Big Chemical says higher pollution levels are safe in West Virginia because residents don't drink water, and are so fat that poisons are diluted in their bodies


#41

I realize that there is likely contamination by airborne pollutants (depending on when the rain falls, and what’s in the air), but do you know if any of the West Virginians living in Chemical Valley have turned to rainwater harvesting?

I ask because I am wondering if this could be a viable alternative to poisoned groundwater/surfacewater.

Here’s someone asking the same question, but of Flint, Michigan:
https://greenfiretimes.com/2016/04/could-rainwater-harvesting-solve-flints-water-crisis/
and here, again, re Flint’s toxic water:


#42

I found this an interesting read. So many industries in WV in the 20th century! Mother Jones was working to organize what is now Chemical Valley:

https://www.wvencyclopedia.org/articles/1271

The effort to establish the miners’ union, and the operators’ resistance, played a major role in shaping the history of West Virginia in the 20th century. The United Mine Workers of America made little progress during the first decade of the century, although the octogenarian labor organizer Mary Harris ‘‘Mother’’ Jones had sporadic success in the Kanawha Valley. UMWA President John Mitchell came to Charleston in 1907 to launch a major union offensive, only to be defeated by injunctions and company guards.


#43

I am from northern WV, and would be flat out guessing. Maybe?


#44

Yeah, let me know when you narrow that R.O. system for lead down, because my likeliometer just twitched noticably. Also the likeliometer was real chipper about a sedimentation tank involving 10-100gal. of water for drinking (and brewing, thanks so much, and showering, please) that grows a reasonably dark preticipate of things like lead oxide and lead thiofluoride with thanks to an anode rod and a bias circuit that is also keen to exchange anode matter and sweep up the exchange (lead) ion flocculant etc. [Citation Bedankt, mea culpa*] Angewandte Chemie managed an entry this week about getting -all- the Technetium Oxide out of groundwater using a MOF (with fine affinity for it and nothing else.)

Maybe just put the showroom for that (low background stainless and less metal-y conductive basins) next to the one for flowing lava and liquid air as a chemical gratitude (and really, battery and thermal energy storage,) showrooms.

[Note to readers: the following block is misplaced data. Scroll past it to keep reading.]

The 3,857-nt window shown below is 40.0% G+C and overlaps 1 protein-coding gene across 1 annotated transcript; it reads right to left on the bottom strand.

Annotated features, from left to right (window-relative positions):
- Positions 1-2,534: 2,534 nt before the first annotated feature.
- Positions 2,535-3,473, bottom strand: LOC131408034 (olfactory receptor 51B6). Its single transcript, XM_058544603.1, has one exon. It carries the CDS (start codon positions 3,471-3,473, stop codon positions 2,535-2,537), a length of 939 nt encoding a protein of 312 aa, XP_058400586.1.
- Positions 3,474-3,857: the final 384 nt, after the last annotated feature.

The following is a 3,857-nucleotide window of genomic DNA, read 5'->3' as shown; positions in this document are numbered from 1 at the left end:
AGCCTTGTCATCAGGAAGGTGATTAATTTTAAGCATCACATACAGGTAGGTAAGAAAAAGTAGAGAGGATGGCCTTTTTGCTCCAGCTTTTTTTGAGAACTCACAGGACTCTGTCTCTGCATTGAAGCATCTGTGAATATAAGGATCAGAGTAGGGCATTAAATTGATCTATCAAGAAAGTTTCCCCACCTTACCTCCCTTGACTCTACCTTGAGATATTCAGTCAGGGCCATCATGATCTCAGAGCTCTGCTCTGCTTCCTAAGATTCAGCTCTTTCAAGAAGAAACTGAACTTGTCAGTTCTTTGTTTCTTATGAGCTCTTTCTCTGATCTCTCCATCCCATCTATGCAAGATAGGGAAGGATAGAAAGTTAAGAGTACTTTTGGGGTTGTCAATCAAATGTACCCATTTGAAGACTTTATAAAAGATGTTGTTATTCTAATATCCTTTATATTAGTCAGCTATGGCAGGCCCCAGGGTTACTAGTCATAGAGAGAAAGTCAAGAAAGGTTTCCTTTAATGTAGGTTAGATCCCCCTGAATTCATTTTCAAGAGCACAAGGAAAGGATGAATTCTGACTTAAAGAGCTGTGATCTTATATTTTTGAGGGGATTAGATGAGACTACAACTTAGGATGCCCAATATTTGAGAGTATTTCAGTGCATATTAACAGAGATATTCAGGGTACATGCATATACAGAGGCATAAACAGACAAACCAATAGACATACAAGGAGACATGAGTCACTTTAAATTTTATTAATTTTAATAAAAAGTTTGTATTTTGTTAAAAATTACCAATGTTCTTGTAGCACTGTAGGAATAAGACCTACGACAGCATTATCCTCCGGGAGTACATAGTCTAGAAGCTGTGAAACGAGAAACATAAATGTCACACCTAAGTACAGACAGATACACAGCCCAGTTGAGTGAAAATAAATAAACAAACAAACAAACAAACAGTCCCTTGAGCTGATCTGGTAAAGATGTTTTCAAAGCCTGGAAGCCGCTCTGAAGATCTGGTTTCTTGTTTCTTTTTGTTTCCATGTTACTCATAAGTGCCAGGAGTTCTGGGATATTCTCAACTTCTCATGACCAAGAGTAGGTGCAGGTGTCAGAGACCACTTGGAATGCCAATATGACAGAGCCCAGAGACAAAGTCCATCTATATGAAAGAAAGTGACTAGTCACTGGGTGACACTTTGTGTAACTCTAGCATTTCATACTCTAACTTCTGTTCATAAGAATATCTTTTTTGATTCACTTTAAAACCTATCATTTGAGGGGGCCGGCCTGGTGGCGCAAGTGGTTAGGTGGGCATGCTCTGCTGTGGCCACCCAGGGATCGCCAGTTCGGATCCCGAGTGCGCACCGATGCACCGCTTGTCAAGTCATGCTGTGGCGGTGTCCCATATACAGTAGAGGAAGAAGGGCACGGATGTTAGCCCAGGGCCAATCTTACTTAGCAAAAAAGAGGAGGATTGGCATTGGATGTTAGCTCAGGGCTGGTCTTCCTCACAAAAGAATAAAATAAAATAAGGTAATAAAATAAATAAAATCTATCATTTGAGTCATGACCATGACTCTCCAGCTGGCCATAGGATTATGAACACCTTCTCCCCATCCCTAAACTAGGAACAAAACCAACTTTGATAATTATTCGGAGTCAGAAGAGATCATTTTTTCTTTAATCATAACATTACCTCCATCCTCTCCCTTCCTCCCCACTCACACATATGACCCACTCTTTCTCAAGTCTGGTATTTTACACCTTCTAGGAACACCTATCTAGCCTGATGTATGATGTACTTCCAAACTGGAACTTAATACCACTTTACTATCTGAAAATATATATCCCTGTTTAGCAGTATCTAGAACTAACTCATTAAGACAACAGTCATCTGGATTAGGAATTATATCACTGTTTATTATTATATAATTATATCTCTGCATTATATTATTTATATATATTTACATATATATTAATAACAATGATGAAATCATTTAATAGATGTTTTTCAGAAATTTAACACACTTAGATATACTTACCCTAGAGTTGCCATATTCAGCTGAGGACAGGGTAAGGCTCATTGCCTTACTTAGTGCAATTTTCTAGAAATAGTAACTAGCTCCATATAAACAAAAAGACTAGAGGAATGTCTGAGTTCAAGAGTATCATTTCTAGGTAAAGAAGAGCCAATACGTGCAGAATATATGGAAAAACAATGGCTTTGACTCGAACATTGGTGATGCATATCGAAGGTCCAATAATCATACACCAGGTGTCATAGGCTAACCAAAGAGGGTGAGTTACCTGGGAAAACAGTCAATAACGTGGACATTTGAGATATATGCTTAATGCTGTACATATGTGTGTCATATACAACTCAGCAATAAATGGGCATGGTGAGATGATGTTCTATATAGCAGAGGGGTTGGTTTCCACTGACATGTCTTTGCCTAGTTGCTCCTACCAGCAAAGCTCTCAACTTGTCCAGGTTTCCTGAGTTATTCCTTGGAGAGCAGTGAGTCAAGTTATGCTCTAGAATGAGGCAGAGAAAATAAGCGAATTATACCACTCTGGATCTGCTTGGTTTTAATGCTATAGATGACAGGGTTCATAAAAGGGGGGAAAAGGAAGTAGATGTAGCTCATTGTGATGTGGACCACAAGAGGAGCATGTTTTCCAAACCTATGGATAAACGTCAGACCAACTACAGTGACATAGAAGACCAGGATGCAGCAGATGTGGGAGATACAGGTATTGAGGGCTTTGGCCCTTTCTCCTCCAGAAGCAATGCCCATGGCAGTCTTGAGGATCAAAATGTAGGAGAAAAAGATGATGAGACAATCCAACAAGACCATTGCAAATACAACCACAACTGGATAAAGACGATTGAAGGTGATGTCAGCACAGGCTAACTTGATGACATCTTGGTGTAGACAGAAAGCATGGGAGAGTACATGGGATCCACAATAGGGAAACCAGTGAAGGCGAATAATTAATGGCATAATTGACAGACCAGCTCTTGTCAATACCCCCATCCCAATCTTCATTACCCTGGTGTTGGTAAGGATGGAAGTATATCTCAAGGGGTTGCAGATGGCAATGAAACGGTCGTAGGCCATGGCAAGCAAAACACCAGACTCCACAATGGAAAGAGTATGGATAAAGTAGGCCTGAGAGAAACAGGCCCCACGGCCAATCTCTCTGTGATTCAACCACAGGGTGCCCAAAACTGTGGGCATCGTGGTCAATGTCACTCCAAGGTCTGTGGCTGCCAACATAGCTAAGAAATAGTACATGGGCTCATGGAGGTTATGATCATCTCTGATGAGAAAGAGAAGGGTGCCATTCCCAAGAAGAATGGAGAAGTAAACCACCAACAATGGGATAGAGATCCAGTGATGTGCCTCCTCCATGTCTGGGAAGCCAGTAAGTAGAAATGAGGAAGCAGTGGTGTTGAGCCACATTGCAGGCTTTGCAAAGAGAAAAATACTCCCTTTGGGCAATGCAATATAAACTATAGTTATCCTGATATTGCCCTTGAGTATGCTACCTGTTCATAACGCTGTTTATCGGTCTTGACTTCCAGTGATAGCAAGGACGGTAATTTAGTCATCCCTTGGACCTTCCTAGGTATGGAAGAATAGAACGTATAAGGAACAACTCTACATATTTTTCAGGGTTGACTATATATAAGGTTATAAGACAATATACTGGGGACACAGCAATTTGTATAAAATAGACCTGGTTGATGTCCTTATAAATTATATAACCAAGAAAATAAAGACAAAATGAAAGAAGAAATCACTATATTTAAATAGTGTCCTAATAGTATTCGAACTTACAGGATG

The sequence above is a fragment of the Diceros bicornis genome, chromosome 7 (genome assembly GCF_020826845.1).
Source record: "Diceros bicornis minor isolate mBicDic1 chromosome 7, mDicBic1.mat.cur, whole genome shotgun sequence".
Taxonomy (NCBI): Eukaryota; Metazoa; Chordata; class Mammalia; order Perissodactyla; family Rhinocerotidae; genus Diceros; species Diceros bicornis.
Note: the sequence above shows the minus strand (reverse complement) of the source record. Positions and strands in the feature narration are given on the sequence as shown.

#45

Reminder that this is what the Democratic Party has offered to West Virginians in recent years:

Why would anyone vote for a party represented by those men?


#46

The disturbing thing is, even though citizens in a state continue to favor a policy and a policymaker that harms the nation, and harms them and their state in particular-- when the results of this policy become more and more clear (people dying), it will still come back to: Buttery Emails.

NYT has an article that Trump is now being seen as biblical Israeli King Jehu (it had been Persian King Cyrus). As long as you fight for zygotes and promise them the world will end in fire soon, these people will follow.


#47

Raintanks, and rain barrels, are usually on a building’s exterior and sometimes they are easy to spot. Thanks for your input though, because it may be one of those abandoned technologies–namely, cisterns–whose time may have come again.

Wondering here too if a Berkey water filter would be effective in addressing the potable water needs of Chemical Valley residents.

https://www.berkeyfilters.com/

An Austin (TX) woman did a one-year trial, drinking rainwater that came from her roof (which I seem to recall was common asphalt shingle and thus its rainwater would likely have contained heavy metals) that had been filtered through a Berkey filter system, and she wrote a book about her experience (can’t find much about it but here).

ETA: punctuation


#48

Berkey sells both an activated carbon filter and a ceramic nanofilter for their units. I have one and use it for our spring when power goes out. (We have a deep well, no power, no water.) But I suspect the carbon filters, which would be the only ones of any use at all for the chemicals in question, have never been tested against these particular nasties. Probably falls in the “use at your own risk” category.


#49

Solar Power companies are a form of “business.” Business is not inherently bad either.